What you are considering is the possibility of the hegemony of Catholic conservative social values, for one thing, in addition to ever increasing acceptance of a fuedal style economy, to be blunt. Look around you, and you can see feudalism now well past the toddler stage. In fact, it's well into puberty. If it ever reaches full adulthood, and becomes pre-eminent, then you can prepare for a lifetime of very limited opportunity, if you aren't a qualified professional, and even this will be limited in cmparison to what it is now.

Then, once the massas (bosses) have you in their grips, you can count on a lifetime of hard labor and handing over as much as two thirds or more of what you produce to the state. About the most you can count on from the bosses of society then, is if you get sick or there is a death in the family,somebody may be kind enough to send you a basket of fruit.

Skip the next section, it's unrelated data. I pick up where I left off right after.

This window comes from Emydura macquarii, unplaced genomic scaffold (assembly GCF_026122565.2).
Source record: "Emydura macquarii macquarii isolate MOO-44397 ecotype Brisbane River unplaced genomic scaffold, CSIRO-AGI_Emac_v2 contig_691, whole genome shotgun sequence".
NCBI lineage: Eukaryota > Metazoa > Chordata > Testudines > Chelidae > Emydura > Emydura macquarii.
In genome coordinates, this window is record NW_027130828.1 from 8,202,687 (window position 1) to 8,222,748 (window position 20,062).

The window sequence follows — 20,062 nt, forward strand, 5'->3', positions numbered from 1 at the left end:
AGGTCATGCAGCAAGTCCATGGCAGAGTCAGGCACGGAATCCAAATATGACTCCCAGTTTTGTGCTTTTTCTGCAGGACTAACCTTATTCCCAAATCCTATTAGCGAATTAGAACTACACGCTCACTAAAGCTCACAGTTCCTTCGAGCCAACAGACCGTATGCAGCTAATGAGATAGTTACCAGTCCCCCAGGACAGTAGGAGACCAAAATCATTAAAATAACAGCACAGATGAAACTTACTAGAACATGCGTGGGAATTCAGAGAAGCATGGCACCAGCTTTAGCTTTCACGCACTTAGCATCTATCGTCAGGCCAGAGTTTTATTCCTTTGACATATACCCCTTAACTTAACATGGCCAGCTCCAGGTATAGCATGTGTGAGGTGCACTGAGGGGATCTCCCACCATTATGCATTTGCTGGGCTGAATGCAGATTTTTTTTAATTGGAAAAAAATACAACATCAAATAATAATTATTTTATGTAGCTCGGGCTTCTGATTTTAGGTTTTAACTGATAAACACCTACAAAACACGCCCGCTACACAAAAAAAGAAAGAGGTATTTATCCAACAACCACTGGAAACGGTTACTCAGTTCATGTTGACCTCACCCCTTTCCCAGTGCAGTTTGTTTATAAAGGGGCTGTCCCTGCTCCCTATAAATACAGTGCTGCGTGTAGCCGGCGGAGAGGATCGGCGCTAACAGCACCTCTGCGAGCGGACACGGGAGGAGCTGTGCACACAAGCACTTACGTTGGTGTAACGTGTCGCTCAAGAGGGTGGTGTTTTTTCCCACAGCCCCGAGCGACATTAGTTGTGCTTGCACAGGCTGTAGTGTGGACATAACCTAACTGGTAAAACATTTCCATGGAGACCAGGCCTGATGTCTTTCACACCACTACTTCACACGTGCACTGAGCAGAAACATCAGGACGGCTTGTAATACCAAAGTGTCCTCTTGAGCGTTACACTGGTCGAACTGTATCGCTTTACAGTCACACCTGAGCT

Rufus said...

I'm not convinced- sure conservative social values and feudalism are annoying, but I'm just not afraid that our local landscapers are going to impose them on us.

The Pagan Temple said...

It's not the local landscapers I'm worried about, I'm more concerned about the folks at the top of the ladder.

Rufus said...

Right, but the Kenneth Lays of the world are already here, and have been for decades.

The Pagan Temple said...

Granted. That's why I don't feel too inclined to give them that any more unwitting, or even witting, tools to use in their bid for ever greaeter power and influence. They have way too much now, and average Americans have way too little, and what little they have is shrinking every day, thanks in part to this issue, the availiablility of ever growing sources of cheap labor.

They need to be reeled in, severely regulated, or at least in comparison with the free reign they pretty much have now. The more power they get, the wealthier they become, the greedier they get and the less everybody else gets. It works precisely the same as communism, only it's giving the same power to the capitalists as oppossed to the state.

It's still the same old story and the same overall results.